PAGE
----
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Some good advice for all cyclists

TOM STEPHENS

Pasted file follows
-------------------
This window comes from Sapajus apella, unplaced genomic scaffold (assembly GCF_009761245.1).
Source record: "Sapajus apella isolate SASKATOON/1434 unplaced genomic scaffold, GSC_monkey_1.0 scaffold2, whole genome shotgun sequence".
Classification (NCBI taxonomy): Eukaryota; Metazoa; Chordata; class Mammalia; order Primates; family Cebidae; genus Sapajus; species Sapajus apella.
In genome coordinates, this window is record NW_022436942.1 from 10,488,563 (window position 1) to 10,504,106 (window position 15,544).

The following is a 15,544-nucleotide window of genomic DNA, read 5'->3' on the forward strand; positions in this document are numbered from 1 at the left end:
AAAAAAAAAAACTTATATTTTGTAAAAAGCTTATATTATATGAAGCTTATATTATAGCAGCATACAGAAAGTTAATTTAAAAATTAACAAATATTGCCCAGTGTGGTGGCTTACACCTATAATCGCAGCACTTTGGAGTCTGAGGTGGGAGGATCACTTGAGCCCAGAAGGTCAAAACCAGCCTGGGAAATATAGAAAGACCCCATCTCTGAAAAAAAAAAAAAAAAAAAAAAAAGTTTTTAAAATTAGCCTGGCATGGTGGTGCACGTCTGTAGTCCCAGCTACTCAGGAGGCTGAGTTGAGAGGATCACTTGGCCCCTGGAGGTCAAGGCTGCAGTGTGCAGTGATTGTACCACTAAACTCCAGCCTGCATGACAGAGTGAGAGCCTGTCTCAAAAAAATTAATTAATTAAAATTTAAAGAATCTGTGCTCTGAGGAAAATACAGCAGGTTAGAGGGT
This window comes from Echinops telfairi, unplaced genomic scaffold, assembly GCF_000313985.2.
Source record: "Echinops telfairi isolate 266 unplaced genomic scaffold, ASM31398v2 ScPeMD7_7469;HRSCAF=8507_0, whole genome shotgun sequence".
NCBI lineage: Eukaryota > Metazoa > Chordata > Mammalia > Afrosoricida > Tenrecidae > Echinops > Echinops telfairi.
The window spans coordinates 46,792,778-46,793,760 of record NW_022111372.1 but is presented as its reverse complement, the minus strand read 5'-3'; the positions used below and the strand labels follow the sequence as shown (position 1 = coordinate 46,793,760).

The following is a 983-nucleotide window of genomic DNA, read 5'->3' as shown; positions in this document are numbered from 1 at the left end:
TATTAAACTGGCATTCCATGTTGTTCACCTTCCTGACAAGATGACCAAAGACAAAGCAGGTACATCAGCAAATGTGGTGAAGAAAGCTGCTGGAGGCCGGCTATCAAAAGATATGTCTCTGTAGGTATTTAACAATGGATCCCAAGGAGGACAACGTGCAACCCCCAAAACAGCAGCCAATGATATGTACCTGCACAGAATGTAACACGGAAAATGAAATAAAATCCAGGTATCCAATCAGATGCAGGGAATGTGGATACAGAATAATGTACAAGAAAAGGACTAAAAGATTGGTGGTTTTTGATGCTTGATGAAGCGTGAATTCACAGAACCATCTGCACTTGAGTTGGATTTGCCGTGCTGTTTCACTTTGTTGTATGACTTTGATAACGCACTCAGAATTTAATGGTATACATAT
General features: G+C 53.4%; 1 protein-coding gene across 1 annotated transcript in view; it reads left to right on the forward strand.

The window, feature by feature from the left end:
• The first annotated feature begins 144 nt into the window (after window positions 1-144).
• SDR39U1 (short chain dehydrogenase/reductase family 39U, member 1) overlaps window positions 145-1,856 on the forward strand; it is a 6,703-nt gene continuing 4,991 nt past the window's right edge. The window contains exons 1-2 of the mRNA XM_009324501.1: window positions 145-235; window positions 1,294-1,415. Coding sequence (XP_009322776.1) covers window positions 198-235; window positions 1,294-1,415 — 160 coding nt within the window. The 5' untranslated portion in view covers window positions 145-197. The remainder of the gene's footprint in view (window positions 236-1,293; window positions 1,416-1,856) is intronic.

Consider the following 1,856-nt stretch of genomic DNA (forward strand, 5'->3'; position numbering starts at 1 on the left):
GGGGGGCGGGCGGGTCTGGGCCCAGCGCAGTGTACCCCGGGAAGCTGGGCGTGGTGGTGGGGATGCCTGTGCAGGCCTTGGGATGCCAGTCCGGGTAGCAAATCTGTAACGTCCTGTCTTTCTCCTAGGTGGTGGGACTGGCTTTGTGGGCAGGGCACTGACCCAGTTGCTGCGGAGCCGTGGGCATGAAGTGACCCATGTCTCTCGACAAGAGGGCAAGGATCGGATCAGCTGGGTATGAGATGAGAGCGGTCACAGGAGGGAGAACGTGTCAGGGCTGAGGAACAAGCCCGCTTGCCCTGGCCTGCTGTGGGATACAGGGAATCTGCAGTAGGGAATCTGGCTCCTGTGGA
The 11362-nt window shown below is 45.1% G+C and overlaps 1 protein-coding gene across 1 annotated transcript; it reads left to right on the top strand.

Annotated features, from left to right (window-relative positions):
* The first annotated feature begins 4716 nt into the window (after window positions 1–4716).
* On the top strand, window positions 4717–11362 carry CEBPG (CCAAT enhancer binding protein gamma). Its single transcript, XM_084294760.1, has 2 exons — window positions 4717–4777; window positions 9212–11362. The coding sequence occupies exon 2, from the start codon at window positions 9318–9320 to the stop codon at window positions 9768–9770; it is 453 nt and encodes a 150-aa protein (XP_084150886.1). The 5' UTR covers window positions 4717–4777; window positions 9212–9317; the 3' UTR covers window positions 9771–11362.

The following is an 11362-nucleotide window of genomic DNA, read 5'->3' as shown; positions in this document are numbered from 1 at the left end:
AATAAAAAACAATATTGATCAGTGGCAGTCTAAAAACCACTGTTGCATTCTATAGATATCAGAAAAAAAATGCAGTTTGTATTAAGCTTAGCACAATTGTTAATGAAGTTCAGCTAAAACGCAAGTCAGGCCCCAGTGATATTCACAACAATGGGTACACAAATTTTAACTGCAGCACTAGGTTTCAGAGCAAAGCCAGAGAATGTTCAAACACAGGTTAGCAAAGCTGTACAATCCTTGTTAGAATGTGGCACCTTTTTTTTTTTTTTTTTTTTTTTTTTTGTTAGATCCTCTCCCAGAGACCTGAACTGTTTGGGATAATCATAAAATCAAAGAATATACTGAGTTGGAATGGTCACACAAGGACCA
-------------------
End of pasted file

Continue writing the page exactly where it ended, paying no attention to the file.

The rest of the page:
Editor: 1. Re: "Biking It - Scouts discovering America one mile at a time," Page C1, July 10. I'd like to sincerely thank the Daily Chronicle for the article and photos covering the recently completed trip by the Boy Scouts from Troop 33, sponsored by the First Lutheran Church in DeKalb. I'm sure many of the boys (young men!) are probably already looking forward to their next opportunity to go on a similar bicycle adventure. It's really great to learn what people can do and accomplish using their own mental and physical power or "steam" to cover all those miles and obstacles along the way. I'm sure a trip like that will help a boy become a better man. Thanks also to the First Lutheran Church for sponsoring the Boy Scouts - for God and country. I had wondered if our local ACLU might object to the Daily Chronicle's coverage. 2. Re: The July 14 letter to the editor from Jackie D'Onofrio of Esmond, "Some cyclists just don't know the rules of the road." In 1970 as an "old grouch" at the age of 38, I first discovered bicycling after a major surgery when I rode my son's 10-year-old 38# Schwinn Varsity for the first time, and then I started riding with a couple young teenagers in our neighborhood. From 1970-95, I bicycled several thousand miles in the United States (Michigan and Minnesota to Texas and Tennessee, Iowa to Pennsylvania), primarily on organized bike rides put on by local, state and national bicycling clubs and organizations, etc.; I took young people (ages 9 and up) and adults on organized rides; I was an officer in local (DeKalb County Bicycle Club), state and national bicycling organizations; and I taught bicycling (volunteer) at Northern Illinois University and Aurora University. I would agree with D'Onofrio about bicyclists needing to learn and obey the rules of the road - especially stop signs mean "stop," not stomp toe on pedal! Unless otherwise directed, learn to ride on the right side of the road, learn how to ride single file within a foot of the right side of the road and get off the road (if and when required) for one's own safety. My motto is that "there isn't much market for dead heroes." Some drivers hate bikers - human or motor-powered! A rearview mirror or a small one mounted on one's glasses can help protect other bikers in your group, as can one yelling, "Car back!" to alert everyone to get single file on the right side of the road. A horn of some sort sometimes scares off dogs (always look ahead for dogs, etc., which can easily cause serious bike crashes, especially if they get in the middle of a group of bikers.). Take a water bottle and tools to change a tire or tube, etc., if needed, and a light snack. Stop and rest a bit at the top of a big hill, if need be. I used to get out a small camera and "pretend" to take a picture if I needed a quick rest. Only you will know if you have film in the camera or if you're just "resting." Be good, have fun and thank God, and feel free to stop and commune with him. My motto was "Bike for life with God and you'll never bike alone." TOM STEPHENS DeKalb

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